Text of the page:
GrasshopperNotes.com - Thoughts for inspired living


July 21, 2011

Hinting

Filed under: John Morgan's Blog — John Morgan @ 6:30 am

I have a confession to make. I hate hinting.

People who make me guess make me crazy.

Hinting is such a time waster, and for some people it’s a lifestyle.

I will admit that there is some allure to hinting. It’s a way of pleasantly teasing you towards something worthwhile. But when it’s used as a dodge against digging in, it digs a hole rather than moving us forward.

Reminds me of a story . . . I was 6 years old and remember the pain of hinting. It was my first experience with it and I was the perpetrator. My friend had gotten a 3 speed bike (state of the art at the time) for his birthday and we were down at the schoolyard where he was riding it around. I really wanted to take it for a spin but never asked; I hinted. Perhaps I was acting on my politeness conditioning or being challenged by my fear of hearing “no.” Either way, I didn’t get what I wanted.

“That sure is a cool bike,” “It must feel really neat to be riding a 3 speed” and “My parents will never buy me one of those” were some of the hints I threw out. They never got their intended result. The good news is I finally got a 3 speed a couple of years later, but didn’t get to take a ride that day.

Had I not hinted, the answer still could have been “No,” but the rub was I never knew for sure.

There is a surety about asking and instability about hinting. It takes reconditioning to outgrow hinting.

The field of sales is filled with hinting and it keeps many sales from being made. My old friend, Terry Butler, a sales trainer had a wonderful hint busting question: “What’s your real question?”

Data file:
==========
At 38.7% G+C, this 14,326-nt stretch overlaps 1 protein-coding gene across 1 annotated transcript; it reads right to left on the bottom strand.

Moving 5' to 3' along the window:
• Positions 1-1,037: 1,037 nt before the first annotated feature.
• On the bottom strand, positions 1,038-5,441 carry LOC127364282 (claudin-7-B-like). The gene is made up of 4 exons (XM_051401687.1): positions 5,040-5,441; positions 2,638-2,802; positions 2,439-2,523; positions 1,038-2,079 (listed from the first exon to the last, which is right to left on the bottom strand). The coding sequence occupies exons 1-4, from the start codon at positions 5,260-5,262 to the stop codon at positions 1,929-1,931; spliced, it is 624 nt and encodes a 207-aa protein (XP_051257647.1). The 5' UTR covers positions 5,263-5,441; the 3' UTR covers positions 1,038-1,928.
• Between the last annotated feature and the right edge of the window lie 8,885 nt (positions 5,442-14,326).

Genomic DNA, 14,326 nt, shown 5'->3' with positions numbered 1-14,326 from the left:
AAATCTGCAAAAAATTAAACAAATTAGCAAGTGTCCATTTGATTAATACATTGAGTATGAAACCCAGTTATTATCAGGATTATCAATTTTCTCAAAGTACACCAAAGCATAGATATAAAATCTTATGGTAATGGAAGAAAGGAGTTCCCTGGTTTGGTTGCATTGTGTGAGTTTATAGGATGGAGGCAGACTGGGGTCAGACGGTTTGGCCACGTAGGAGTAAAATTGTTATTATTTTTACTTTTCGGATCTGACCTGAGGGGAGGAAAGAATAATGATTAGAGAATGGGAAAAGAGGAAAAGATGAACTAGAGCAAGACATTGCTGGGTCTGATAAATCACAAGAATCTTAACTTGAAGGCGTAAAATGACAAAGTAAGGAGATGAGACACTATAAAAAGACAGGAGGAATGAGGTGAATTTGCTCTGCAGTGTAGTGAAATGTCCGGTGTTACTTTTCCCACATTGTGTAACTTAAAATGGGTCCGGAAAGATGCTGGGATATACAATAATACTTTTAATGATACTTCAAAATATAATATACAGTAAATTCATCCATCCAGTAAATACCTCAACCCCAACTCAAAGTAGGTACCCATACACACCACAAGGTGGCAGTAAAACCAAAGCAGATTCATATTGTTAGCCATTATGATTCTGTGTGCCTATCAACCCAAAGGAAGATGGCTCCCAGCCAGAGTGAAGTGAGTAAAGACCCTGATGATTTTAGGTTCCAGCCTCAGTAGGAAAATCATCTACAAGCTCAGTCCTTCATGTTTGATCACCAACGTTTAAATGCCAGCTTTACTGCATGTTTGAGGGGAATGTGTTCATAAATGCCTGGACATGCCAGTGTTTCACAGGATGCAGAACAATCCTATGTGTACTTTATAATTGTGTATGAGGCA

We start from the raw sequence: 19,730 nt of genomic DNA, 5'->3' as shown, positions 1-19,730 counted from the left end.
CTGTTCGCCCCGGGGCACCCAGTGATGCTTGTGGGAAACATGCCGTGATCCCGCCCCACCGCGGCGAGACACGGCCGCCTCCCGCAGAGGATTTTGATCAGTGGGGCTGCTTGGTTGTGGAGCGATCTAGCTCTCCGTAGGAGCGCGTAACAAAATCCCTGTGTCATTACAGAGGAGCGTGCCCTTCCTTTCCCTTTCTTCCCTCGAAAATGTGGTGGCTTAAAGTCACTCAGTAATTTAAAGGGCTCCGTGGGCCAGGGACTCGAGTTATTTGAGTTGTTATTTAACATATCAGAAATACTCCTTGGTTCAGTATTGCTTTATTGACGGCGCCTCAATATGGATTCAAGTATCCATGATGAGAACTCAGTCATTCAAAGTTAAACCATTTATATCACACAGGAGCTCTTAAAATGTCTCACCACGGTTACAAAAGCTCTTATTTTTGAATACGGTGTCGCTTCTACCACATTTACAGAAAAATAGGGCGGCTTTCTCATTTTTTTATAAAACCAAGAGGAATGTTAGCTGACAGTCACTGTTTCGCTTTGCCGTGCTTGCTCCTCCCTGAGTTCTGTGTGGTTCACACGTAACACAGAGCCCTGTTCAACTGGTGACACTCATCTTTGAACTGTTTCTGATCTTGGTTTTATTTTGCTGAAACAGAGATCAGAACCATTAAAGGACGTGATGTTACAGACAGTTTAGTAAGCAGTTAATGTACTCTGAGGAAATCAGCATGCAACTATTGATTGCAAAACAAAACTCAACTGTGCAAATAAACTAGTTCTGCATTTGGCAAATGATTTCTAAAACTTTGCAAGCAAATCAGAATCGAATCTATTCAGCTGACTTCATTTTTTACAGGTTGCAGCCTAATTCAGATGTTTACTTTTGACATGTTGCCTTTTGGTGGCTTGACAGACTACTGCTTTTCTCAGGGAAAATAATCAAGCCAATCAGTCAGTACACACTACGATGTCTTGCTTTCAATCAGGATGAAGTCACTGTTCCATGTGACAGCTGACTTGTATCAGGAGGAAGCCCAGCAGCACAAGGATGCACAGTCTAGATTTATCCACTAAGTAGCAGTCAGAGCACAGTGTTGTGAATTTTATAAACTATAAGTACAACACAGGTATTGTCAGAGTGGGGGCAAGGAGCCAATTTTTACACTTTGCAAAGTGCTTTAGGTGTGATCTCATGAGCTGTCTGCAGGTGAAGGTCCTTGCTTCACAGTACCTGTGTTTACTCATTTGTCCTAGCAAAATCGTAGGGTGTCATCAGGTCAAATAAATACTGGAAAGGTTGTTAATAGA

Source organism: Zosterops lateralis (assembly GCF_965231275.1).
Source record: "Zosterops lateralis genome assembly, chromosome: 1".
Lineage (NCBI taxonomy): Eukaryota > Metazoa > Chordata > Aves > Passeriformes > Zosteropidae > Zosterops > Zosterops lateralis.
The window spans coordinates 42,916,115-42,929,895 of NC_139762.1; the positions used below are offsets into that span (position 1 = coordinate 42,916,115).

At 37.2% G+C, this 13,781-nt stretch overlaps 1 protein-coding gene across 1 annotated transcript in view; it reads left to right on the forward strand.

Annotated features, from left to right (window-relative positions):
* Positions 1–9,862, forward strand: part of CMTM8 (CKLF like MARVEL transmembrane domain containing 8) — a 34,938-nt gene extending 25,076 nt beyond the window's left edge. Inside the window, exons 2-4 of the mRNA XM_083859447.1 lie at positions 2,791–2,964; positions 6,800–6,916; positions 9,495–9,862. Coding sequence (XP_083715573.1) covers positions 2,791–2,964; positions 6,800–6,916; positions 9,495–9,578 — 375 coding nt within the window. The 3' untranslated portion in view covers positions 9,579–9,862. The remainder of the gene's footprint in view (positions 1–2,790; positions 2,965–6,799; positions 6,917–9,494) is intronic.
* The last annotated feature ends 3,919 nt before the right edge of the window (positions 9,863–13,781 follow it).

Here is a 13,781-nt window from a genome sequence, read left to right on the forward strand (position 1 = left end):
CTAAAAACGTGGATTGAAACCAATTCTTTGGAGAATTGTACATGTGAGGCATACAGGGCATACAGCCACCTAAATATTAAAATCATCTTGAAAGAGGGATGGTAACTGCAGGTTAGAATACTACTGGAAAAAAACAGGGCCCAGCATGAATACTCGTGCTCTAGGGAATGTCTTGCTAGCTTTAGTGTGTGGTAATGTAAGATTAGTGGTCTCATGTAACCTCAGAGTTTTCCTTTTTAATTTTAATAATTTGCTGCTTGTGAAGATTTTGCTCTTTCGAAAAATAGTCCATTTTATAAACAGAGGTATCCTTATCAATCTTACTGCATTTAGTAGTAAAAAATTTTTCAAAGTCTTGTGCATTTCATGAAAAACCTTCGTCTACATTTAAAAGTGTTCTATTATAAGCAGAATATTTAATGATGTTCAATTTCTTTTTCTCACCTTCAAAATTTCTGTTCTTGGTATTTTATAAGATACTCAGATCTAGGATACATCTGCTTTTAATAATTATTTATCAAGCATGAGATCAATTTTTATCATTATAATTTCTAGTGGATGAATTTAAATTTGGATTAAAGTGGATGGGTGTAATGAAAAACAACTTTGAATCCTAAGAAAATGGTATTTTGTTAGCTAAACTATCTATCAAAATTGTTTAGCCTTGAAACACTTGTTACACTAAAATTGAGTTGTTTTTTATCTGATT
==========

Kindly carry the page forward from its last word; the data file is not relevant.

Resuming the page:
“What’s your real question?” stops hinting in its tracks and solicits actionable information from a hinter. It moves the process of transaction from hinting to what’s really being requested.

My friend, Jerry Stocking requests that you make requests of everybody. He says that requests will instantly show you your relationship with the persons you are making requests of. Requesting is really relationship building.

Many people don’t ask because they are afraid of finding out what their relationship is with another. They would rather pretend than ask. They remain on the periphery of relating to another by their practice of hinting.

Again, it takes some practice to outgrow hinting. The results are more honest and open relationships with the side benefit of getting what you want more often than if you hint.

Start small and work your way up. For starters, you could request more ketchup packets at McDonalds even though you don’t want them. For extra credit, drive up to the takeout window, without making an order, and make the same request. See what happens when you start making requests. I think you will be pleasantly surprised by your new sales figures. But more importantly, you will strengthen your ability to relate to others.

Hinting has its place but not at the adult table. I request that you stop hinting and start building relationships. Who knows, you may be able to take something new out for a spin.

 

All the best,

John

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1 Comment »

  1. […] did a blog post on hinting last year. Hinting is filed with all sorts of fluff. So if you’re a hinter, you are a lousy […]

    Pingback by Grasshopper Notes Blog » The World of Fluff — March 29, 2012 @ 7:56 am

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